Allergy to medicines 'is killing thousands'

Nearly 3,000 patients have died in the past three years as a result of taking medicines intended to help them, official figures show. Thousands more have been hospitalised after suffering harmful side-effects or serious allergic reactions to prescription drugs and other medications.

Almost half of the deaths occurred last year, while the number of reported adverse drug reactions has increased by 45 per cent over a decade. Growing numbers of patients taking aspirin and other medications for chronic illness such as heart disease could be fuelling the trend, experts suggest.

A total of 964 UK patients died because of suspected drug reactions in 2006, more than 200 after lengthy stays in hospital. A further 4,432 patients were also hospitalised but survived, figures obtained by the Liberal Democrats show.

Adverse drug reactions (ADRs) describe the unwanted, negative consequences associated with the use of any medications, as a result of medical error or otherwise. They represent a considerable burden on the NHS, accounting for 1 in 16 hospital admissions, at a cost of up to £466 million a year.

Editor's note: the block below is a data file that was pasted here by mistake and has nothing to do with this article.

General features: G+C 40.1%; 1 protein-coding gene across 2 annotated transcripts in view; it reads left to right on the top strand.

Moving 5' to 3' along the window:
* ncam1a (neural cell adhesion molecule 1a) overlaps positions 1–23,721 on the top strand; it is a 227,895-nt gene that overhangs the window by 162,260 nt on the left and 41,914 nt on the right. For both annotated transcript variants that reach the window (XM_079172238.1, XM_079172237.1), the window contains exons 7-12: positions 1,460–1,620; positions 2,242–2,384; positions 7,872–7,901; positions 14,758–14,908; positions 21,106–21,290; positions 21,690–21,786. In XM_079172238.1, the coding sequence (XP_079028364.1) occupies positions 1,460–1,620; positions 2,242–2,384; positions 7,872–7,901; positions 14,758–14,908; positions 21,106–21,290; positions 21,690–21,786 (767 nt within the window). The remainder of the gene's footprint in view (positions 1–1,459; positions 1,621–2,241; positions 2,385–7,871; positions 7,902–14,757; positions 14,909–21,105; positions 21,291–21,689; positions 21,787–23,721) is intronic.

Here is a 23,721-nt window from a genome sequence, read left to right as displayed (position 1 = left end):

Patients admitted because of ADRs stay an average of eight days in hospital, research suggests, meaning that at any one time they take up the equivalent of up to seven 800-bed hospitals in England alone. Over the past three years, 2,846 patients died as a result of a suspected ADR, while 13,643 patients were hospitalised, the figures show.

Drugs most commonly implicated in adverse reactions include low-dose aspirin, diuretics, the anticoagulant drug warfarin and other nonsteroidal antiinflammatory drugs. The most common problem associated with these medications is gastrointestinal bleeding, which can be fatal. But many of the reactions were likely to be because of incorrect dosages or known interactions of the drugs and as such were avoidable, research suggests.

Source - Times

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